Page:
Digital TV in the U.S.
Altogether 18 picture formats with varying resolutions appear in the specifications of the Advanced Television Systems Committee (ATSC) but only four concern home viewers today. These comprise two high-definition (HD) and two standard-definition (SD) television displays, where the picture is either progressively scanned or interlaced. Eventually, another HD format will emerge (the so-called "1080p").
In the resolution column of the table, the first figure gives the number of horizontal picture-elements (pixels) per TV line, and the second the number of TV scanning lines. The figure in parentheses indicates total pixels transmitted per frame. Bit-rate indicates the millions of bits per second needed for a picture comprising 60, 30, or 24 frames per second—before compression is applied to transmit it.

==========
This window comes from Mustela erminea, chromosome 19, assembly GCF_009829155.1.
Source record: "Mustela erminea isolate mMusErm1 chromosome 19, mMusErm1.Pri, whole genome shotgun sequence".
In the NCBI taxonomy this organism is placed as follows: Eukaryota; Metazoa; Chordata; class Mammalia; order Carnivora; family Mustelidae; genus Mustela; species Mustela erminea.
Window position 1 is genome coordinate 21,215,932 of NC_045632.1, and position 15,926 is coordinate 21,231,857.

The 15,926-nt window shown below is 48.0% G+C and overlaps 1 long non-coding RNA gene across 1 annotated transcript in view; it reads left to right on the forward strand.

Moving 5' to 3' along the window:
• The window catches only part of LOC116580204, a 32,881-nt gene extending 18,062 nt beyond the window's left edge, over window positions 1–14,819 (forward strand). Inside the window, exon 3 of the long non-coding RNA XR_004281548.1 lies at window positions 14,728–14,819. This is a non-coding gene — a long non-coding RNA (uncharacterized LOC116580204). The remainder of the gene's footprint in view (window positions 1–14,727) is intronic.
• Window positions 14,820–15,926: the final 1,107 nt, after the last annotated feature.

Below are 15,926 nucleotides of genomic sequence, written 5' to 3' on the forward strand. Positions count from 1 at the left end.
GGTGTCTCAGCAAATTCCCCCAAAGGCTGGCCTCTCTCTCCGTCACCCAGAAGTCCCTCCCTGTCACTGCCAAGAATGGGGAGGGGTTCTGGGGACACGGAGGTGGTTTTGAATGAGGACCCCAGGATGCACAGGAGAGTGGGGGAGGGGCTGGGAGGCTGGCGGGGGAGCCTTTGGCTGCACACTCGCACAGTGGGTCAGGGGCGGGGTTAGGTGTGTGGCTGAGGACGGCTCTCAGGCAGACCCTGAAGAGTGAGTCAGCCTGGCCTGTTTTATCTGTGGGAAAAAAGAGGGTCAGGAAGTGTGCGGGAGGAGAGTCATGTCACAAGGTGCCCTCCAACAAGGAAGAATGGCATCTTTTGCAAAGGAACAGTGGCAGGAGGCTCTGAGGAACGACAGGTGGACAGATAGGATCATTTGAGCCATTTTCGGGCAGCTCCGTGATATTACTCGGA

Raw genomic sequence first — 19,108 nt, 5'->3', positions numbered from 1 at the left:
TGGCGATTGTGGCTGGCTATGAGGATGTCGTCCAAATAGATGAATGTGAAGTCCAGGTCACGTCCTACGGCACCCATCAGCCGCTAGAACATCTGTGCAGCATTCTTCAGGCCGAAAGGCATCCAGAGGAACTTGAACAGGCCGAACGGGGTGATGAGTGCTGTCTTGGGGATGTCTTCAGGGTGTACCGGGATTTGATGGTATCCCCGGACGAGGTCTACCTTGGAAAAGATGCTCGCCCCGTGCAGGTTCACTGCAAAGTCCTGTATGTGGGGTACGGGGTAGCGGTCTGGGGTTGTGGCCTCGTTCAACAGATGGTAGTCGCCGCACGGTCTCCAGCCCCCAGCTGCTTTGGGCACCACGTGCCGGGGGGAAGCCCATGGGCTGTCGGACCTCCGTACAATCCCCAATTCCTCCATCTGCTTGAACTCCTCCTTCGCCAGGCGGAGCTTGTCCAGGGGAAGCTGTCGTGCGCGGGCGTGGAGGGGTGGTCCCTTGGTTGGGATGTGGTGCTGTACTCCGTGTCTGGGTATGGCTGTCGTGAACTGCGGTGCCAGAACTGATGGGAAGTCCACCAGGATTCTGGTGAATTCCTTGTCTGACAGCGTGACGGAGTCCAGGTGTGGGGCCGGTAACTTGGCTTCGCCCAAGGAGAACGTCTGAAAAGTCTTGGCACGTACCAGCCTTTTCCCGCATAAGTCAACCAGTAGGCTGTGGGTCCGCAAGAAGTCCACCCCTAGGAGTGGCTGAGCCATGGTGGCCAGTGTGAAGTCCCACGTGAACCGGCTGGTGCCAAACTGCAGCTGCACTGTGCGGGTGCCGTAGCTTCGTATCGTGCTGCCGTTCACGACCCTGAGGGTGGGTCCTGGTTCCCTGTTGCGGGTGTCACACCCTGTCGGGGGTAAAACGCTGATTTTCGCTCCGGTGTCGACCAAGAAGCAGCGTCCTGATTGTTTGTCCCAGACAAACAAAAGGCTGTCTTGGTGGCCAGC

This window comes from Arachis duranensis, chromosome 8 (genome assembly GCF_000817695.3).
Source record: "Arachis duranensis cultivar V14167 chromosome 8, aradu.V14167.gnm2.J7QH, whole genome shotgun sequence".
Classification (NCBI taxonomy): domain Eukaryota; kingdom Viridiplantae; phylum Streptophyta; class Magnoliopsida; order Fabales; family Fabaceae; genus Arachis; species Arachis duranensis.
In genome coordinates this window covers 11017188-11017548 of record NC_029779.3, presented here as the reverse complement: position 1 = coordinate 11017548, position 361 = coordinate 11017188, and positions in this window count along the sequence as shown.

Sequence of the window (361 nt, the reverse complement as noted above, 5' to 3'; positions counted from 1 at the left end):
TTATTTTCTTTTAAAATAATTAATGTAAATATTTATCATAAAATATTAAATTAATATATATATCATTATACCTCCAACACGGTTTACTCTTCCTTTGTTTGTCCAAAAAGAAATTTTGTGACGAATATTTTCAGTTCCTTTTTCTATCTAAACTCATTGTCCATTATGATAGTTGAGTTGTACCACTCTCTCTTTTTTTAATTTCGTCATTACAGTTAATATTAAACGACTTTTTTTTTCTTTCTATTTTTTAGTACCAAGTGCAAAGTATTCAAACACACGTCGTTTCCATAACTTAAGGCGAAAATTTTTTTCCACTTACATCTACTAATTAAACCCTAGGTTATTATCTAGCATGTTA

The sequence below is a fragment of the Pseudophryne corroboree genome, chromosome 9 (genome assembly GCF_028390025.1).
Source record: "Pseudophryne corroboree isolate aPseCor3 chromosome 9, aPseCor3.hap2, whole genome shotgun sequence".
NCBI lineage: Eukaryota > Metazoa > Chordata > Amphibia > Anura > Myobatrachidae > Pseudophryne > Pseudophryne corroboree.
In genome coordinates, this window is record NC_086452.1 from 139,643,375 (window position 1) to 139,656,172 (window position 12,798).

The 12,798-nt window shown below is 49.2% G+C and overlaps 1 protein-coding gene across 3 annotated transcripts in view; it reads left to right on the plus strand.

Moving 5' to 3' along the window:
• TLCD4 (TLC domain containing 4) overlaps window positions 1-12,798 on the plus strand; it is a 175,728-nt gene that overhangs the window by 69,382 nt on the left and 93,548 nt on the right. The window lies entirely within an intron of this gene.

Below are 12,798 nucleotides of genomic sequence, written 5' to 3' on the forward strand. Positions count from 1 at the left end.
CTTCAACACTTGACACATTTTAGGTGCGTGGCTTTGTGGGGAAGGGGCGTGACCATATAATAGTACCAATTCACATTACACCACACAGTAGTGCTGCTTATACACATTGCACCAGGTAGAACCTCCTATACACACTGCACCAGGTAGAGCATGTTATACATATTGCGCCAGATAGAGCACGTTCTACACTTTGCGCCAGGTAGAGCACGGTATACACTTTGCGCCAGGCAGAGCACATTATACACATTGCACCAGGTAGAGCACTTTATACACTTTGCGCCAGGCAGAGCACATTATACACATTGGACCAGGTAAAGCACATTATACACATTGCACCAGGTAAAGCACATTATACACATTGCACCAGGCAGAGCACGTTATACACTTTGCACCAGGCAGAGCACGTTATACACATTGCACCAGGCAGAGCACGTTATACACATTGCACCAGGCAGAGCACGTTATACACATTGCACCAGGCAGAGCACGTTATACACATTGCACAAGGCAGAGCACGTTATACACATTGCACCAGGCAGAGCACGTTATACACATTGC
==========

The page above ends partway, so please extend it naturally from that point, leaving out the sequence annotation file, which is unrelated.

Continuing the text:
In today's United States, the analog National Television Standards Committee (NTSC) system transmits 30 frames per second as 60 interlaced, alternating fields. HDTV 1080i does the same, though with greater vertical resolution (1080 vs. 540 lines). But HDTV 720p and the SDTV formats transmit 30 frames progressively, drawing the entire frame in a single scan. It's envisioned that DTV formats will some day carry double the amount of vertical information, providing 60 frames per second progressively scanned. The 24-frame rate applies to programming originally produced on movie film, with its inherently higher resolution, as opposed to video- or PC-generated material.